Nigerians hoping to seek asylum in the United States of America, are very likely to be turned back, as the President Donald Trump administration says it will take in an all-time low of 18,000 refugees in the next financial year.

The US State Department said in a statement that the country needed to reduce the burden on its migration system before it is able to settle a large number of refugees again.

The State Department noted that over 350,000 persons were expected to seek refuge in the US but “the current burdens on the US immigration system must be alleviated before it is again possible to resettle a large number of refugees". 

The Guardian reports that the White House set the migrant cap for 2018 at 30,000 and received only 29,800 in 2018.

Kevin McAleenan, acting head of the department, said the low acceptance rate is in order, due to a backlog of claims at the country’s southern border. 

“A lower cap will allow the homeland security department to better address the ongoing crisis at the southern border and aid in reducing a staggering asylum backlog that unfairly delays relief for those with meritorious claims,” he stated.

The Guardian UK reports that there are 800,000 unattended cases in immigration courts in the US and unanswered claims have soared by 50 percent under Trump – indicating an intentional build-up.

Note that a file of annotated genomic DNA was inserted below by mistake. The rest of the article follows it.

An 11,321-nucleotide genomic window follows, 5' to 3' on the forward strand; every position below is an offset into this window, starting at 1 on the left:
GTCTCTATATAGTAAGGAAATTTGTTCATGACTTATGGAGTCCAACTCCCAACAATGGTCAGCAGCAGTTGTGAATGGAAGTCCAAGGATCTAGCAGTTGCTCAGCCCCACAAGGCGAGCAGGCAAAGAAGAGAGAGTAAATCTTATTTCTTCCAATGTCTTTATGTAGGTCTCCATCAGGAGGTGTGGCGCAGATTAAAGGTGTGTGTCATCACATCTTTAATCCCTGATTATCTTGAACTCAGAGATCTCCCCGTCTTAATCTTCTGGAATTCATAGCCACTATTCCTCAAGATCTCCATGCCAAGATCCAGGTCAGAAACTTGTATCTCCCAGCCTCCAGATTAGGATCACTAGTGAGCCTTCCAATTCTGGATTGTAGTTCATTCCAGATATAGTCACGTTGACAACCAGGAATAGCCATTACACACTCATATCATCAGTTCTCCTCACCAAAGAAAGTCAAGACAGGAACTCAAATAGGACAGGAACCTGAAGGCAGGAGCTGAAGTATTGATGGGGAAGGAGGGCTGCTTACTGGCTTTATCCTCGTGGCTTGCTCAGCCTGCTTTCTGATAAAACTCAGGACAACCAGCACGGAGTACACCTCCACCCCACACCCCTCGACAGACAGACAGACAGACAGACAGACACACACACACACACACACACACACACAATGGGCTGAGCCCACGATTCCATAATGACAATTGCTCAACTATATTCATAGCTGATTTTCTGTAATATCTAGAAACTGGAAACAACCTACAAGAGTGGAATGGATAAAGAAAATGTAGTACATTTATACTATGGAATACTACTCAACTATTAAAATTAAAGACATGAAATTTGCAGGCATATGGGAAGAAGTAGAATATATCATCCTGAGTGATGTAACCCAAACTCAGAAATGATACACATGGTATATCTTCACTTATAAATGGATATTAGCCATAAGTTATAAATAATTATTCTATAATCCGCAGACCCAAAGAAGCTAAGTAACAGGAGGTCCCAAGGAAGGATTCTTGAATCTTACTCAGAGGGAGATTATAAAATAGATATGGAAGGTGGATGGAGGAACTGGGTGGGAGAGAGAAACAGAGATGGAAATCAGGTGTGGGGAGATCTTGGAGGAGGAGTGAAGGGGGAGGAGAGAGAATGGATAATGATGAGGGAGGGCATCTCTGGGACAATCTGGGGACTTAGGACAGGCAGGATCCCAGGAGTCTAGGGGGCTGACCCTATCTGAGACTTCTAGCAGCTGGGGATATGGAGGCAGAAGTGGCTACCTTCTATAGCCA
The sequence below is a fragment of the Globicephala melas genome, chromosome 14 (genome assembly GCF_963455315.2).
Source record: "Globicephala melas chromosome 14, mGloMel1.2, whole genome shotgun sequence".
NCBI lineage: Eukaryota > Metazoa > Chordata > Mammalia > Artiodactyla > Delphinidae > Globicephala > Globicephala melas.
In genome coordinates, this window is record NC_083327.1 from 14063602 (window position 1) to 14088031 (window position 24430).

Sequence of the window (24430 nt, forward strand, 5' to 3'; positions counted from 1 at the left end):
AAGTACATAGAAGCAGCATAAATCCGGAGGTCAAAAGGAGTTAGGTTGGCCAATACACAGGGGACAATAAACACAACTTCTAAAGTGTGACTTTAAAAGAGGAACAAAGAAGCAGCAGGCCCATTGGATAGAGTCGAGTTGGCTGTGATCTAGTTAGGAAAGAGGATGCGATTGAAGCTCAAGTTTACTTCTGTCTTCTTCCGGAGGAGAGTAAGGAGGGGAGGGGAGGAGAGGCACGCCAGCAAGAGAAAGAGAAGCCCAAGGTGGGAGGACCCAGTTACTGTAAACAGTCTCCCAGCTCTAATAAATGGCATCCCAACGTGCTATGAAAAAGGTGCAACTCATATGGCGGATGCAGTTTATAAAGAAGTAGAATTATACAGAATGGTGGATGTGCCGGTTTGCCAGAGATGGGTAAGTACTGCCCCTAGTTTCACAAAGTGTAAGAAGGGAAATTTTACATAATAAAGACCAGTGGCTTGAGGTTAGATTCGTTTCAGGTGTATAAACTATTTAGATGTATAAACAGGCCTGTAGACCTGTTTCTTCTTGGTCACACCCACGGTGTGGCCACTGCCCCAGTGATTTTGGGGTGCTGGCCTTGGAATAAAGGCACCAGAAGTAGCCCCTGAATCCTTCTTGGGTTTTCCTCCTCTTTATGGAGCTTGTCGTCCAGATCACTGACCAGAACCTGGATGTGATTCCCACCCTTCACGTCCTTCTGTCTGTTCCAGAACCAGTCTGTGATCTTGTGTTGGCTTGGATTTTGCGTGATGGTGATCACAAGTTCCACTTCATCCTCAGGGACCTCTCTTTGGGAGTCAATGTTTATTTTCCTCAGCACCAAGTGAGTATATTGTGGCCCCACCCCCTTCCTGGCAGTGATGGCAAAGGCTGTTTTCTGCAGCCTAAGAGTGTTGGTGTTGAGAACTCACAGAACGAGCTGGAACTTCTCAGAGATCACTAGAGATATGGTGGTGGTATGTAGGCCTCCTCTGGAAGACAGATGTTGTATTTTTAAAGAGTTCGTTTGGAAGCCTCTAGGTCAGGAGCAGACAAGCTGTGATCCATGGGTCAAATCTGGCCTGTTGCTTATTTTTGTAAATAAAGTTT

Amnesty International supports this claim saying the US has the capacity to accept more refugees than it is willing to let-in. 

“The fact is, the US has the capacity to accept far more refugees than this. We know that we can vet them and resettle them at rates far higher than this because the US has done it for decades,” the organisation said in a statement.

David Miliband, the policy adviser to Tony Blair former UK prime minister, described the announcement as “a very sad day” for America. 

“Refugee Resettlement is an essential lifeline that the US provides for the most vulnerable refugees at a time of unprecedented global crisis,” Miliband said. 

The US has been running its refugee programme since 1980 and experts feel Trump wishes the scheme would come to an end.

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